Japan's defense chief says Tokyo is working closely with Washington following China's establishment of an air defense zone over disputed waters in the East China Sea.
The U.S. and Japan have vowed not to recognize the air defense identification zone, under which Beijing wants all civilian and military aircraft to identify themselves and obey its orders.
Defense Minister Itsunori Onodera said Tuesday the Japanese Self Defense Forces are working with U.S. forces and will take all necessary steps to protect Japanese territory.
"The defense ministry and self defense forces will look into the situation and do whatever it takes to protect our territory and airspace. As such, we will continue to look into what is needed to continue to monitor and patrol the area under self-defense and international law."
While U.S. and Japanese officials have condemned the Chinese move as provocative, they stressed it will have no effect on how they work in the area.
Pentagon spokesman U.S. Army Colonel Steve Warren said U.S. military planes flying in the region would not identify themselves according to the new Chinese rules.
But the new regulations are affecting Japanese commercial flights. Several Japanese airliners say they are now notifying China when their planes enter the new zone.
Although some see this as an acknowledgement of Beijing's control of the area, the RAND Corporation's Scott Harold tells VOA this is not the primary intention of the new policy.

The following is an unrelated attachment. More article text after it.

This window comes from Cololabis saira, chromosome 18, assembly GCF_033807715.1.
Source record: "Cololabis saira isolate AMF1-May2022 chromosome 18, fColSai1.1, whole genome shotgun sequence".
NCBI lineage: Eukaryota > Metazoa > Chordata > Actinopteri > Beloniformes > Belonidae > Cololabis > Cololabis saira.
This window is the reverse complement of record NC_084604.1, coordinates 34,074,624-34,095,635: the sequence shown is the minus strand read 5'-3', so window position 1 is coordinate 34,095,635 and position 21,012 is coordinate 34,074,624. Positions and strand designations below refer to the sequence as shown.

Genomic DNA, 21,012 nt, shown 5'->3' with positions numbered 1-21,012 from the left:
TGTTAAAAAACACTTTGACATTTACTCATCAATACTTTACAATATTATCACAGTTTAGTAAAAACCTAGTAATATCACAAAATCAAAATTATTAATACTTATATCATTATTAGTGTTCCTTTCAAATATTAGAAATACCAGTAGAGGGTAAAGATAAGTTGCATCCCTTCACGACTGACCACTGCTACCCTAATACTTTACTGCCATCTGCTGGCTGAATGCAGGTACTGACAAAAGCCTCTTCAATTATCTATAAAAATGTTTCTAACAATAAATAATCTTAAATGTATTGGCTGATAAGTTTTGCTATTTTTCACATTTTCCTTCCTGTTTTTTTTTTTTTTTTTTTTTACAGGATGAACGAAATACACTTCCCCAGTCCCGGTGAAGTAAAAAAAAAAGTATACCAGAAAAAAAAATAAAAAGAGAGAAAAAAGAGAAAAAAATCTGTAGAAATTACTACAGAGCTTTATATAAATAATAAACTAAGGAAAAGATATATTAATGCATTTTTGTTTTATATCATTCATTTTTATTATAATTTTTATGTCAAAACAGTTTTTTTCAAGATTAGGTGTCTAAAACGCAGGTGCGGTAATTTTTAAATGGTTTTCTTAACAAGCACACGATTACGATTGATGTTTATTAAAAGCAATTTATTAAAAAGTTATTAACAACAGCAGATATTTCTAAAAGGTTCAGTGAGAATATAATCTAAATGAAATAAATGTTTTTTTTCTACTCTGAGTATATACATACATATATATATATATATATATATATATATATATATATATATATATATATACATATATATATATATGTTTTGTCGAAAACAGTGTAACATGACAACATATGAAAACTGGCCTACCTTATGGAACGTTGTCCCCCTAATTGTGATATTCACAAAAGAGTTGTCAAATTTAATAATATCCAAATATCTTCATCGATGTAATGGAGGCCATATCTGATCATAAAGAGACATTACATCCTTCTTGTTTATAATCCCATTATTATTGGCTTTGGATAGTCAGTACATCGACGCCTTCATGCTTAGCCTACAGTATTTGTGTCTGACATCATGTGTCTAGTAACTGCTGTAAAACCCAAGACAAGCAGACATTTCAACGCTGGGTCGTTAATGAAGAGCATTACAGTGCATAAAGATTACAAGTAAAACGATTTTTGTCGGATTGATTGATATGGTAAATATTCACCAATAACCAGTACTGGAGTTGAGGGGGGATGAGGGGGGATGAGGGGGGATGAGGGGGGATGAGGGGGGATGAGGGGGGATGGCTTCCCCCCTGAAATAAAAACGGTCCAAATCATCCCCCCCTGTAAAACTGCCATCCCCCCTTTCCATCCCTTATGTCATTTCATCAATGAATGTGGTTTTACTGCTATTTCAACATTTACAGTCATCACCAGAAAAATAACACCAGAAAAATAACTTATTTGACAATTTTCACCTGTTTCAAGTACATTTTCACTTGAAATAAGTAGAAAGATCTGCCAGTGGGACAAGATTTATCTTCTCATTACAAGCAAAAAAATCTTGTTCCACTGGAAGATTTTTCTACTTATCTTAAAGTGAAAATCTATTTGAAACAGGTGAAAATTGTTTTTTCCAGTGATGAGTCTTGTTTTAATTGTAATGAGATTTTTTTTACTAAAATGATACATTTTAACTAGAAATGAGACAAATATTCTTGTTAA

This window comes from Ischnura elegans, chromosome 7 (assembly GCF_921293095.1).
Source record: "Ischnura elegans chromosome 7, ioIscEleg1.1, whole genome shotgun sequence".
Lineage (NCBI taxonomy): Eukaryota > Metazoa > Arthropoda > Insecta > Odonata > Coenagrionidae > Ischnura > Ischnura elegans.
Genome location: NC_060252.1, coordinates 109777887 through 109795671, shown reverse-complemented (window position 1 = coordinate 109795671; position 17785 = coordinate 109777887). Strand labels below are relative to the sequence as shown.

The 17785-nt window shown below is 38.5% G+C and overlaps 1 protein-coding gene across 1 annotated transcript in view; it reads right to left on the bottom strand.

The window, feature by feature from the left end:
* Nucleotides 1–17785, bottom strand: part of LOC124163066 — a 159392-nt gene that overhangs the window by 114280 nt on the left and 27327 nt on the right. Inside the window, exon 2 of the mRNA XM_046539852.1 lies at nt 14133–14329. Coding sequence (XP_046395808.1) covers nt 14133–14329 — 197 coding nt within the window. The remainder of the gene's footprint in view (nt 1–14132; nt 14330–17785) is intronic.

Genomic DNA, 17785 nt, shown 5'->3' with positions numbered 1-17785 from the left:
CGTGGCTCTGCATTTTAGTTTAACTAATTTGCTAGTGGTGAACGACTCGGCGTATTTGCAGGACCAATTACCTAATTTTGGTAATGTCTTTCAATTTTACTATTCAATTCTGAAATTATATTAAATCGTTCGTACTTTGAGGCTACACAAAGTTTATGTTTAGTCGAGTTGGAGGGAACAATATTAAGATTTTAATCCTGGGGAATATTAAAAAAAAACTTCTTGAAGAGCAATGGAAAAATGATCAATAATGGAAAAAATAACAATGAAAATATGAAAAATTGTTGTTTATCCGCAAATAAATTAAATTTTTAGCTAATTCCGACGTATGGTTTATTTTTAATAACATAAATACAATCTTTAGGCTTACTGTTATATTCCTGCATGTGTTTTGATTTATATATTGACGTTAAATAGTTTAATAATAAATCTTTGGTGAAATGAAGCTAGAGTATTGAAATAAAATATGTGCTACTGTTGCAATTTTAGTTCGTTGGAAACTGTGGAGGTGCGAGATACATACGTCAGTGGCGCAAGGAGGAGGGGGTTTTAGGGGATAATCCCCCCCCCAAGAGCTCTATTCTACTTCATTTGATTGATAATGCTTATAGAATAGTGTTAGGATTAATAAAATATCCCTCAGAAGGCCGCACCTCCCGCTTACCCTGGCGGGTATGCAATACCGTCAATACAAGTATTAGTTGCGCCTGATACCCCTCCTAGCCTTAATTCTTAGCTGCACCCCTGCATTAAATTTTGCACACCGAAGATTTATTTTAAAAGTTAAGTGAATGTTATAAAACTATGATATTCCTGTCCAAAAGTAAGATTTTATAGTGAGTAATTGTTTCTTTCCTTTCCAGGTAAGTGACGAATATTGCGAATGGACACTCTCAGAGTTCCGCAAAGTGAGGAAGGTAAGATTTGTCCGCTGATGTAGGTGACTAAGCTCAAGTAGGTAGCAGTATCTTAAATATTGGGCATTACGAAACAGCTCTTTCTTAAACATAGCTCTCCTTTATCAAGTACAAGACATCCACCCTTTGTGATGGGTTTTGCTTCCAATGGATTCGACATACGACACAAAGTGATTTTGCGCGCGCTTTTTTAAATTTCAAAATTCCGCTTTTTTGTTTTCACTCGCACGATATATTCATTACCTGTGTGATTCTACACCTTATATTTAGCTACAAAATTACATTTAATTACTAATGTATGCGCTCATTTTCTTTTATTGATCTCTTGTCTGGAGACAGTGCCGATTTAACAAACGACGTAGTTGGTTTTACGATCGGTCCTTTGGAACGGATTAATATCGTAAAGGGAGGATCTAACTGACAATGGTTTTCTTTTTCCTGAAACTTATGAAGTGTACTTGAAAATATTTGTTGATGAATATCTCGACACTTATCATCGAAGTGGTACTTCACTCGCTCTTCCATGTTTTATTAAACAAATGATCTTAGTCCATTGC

"The real goal of the air defense identification zone is not to try to deal with civilian airlines, since at all times those are expected to be open to announcing themselves and their intentions. It's really about trying to exclude Japanese or U.S. or Korean or even Taiwanese military airplanes from flying in those areas without China's permission."
Harold says the ultimate goal of the policy is to try to force the Japanese to the negotiating table by threatening to take action against any military plane that does not first seek Chinese permission.
The establishment of the new zone is the latest in a series of moves that have raised tension around the disputed East China Sea islands, known in Japan as Senkaku and in China as Diaoyu.
China has for months sent regular patrols of airplanes and ships near the islands, in what is seen as an attempt to challenge Japan's de facto control of them. The moves have raised concerns of an accidental clash.
Security analyst Yoichiro Sato of Japan's Ritsumeikan Asia-Pacific University tells VOA the moves are making it necessary for Washington to go further than its current level of support for Japan regarding the islands.
"This kind of strong move came in the wake of perceived weak U.S. commitment to the alliance and the defense of the Senkaku. This is a very dangerous move China is playing. And at this point, the U.S. has no choice but to upgrade its commitment. It has to. Otherwise, it will really cause a major problem later on for the United States."
The United States recognizes Japan's control of the East China Sea islands but says it takes no position on their "ultimate" sovereignty. It has, however, said the islands fall within the scope of the mutual defense treaty under which the United States is obligated to help Japan if attacked.